Junior’s numbers aren’t quite what his father’s were, but he hasn’t even reached the age senior was during his first year in baseball. The fact that his numbers went up in his second season is a good sign. His play in the Midwest League earned him the call up to high-A, where he has yet to make his debut. Vlad Jr. participated in Sunday night’s Future’s Game, where he started at DH and later moved to third for the World Team. He went 2-for-4 with two runs and a strikeout at the plate.

Vlad Jr. has a lot of work to do if he wants to match Vlad Sr.’s career, but he is off to a good start. Junior came into the year as the No. 20 overall prospect according to Baseball America and moved up to the No. 2 spot in their midseason update. Vlad Sr. held the same No. 2 spot going into his rookie year in 1997.

While Dante Bichette (.299/.336/.499, 274 HR, 1141 RBI, 5.5 WAR) didn’t have the career Guerrero Sr. had, he did manage to play 14 years for five teams and make four all-star games as an outfielder.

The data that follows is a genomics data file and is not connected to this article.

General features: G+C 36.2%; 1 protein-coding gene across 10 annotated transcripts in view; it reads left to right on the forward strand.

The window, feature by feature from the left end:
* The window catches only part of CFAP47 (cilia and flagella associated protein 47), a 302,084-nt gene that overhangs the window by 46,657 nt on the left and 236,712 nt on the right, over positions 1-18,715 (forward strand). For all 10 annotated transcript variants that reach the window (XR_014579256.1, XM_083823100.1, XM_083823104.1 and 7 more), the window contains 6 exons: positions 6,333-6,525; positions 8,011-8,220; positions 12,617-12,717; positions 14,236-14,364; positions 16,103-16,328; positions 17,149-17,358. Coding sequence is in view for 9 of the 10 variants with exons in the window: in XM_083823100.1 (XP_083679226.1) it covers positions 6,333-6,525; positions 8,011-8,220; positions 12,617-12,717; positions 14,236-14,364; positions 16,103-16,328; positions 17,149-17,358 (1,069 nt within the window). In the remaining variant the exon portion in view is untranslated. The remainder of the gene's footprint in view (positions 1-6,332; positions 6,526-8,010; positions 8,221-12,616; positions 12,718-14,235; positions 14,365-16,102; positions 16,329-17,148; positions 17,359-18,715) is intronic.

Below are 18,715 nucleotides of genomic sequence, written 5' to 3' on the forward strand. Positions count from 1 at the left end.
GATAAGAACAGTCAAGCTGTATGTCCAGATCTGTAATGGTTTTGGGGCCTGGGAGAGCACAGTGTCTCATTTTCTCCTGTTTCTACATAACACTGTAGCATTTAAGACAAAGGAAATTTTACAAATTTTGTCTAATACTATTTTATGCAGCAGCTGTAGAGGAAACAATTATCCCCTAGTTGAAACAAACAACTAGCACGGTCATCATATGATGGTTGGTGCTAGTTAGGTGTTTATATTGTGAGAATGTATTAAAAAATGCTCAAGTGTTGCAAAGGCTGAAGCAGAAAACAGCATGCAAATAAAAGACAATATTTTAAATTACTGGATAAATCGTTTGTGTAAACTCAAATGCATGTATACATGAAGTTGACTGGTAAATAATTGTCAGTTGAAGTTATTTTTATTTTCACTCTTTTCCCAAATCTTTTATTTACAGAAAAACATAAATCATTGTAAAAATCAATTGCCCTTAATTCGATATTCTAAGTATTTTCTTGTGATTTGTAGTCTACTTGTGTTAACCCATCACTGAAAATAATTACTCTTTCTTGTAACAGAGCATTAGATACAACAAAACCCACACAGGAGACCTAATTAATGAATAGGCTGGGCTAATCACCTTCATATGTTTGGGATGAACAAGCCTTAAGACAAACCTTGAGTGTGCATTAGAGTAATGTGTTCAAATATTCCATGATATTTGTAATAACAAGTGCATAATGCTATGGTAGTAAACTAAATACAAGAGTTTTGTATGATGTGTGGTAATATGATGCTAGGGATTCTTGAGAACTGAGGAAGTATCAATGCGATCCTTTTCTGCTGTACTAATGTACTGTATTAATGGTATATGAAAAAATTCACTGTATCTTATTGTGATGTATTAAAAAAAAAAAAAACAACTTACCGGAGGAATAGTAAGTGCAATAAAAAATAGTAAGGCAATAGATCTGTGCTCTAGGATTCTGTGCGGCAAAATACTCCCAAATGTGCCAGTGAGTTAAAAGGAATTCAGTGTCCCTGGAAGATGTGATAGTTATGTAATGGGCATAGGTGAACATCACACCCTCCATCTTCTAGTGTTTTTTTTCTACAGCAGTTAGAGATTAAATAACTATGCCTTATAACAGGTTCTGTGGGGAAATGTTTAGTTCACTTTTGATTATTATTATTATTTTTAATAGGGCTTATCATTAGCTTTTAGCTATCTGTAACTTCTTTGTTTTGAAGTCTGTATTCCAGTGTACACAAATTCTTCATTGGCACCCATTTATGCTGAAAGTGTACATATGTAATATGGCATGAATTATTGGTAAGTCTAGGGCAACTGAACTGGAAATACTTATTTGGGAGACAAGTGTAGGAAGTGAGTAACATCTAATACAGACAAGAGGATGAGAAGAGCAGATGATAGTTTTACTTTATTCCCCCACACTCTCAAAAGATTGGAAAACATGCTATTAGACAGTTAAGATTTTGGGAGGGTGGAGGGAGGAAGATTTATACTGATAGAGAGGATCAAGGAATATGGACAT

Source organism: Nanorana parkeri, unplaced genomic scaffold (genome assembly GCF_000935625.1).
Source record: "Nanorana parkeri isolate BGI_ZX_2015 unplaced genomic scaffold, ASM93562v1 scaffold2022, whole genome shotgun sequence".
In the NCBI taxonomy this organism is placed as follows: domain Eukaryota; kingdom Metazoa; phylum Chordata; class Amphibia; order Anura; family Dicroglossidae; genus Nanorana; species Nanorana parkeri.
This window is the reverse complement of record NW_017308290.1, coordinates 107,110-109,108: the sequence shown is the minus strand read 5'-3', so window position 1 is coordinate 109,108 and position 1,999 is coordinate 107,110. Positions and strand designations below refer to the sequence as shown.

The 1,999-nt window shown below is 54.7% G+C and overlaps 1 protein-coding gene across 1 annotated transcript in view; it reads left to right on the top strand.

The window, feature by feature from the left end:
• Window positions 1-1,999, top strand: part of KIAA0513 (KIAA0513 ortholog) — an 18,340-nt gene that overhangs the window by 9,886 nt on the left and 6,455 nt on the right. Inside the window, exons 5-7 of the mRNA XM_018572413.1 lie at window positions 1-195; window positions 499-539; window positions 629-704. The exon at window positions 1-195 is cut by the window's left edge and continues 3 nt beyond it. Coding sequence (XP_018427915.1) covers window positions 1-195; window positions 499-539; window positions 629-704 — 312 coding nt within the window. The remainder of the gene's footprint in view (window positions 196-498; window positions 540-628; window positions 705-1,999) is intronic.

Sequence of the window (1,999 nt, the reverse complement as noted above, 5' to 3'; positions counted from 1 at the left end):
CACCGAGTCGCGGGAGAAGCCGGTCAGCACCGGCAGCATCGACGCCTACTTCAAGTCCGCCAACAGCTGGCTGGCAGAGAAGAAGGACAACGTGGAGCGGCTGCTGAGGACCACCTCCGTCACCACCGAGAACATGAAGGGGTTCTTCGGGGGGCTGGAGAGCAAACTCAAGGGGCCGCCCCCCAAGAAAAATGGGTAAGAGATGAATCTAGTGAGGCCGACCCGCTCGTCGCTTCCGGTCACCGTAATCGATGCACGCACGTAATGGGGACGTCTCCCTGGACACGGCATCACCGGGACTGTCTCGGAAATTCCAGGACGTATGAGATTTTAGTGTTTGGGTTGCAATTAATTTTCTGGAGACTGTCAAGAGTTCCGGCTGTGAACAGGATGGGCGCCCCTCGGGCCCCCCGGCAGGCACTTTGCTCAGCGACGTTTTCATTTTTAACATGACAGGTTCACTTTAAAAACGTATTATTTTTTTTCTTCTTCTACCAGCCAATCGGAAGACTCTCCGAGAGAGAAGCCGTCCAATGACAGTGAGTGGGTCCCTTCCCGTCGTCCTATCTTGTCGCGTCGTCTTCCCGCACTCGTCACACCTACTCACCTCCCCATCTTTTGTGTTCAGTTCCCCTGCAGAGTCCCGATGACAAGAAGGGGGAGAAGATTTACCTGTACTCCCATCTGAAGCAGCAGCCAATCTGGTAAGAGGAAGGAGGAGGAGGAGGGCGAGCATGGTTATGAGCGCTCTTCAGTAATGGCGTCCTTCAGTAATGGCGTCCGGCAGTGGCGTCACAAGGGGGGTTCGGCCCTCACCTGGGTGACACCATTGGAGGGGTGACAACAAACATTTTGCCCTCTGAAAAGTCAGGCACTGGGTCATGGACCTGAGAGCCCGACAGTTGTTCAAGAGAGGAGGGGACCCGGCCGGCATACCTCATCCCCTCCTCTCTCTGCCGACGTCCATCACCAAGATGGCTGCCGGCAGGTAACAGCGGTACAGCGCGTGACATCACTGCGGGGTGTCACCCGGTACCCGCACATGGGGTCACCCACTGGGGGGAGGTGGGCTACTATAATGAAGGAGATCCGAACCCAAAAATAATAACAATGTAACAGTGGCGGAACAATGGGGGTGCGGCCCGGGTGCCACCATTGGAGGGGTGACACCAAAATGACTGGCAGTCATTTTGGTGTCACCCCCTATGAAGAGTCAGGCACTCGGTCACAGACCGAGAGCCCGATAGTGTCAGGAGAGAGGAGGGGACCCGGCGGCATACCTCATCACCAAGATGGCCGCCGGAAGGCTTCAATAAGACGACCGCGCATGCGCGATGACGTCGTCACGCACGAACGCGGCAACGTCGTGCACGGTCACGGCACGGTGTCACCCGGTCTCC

Bichette’s best year came in 1995, when he finished second in the MVP vote and won the silver slugger award with the Colorado Rockies. He was good enough to earn his was to a Hall of Fame ballot in 2007, but he was quickly bounced off with just 0.6 percent of the votes.

Albeit just 19-years of age, shortstop Bo Bichette has a great chance to be better than his old man. Like Vlad Jr., Bo hasn’t even completed his first full season of minor league ball, but has put up monster numbers thus far and earned a midseason call-up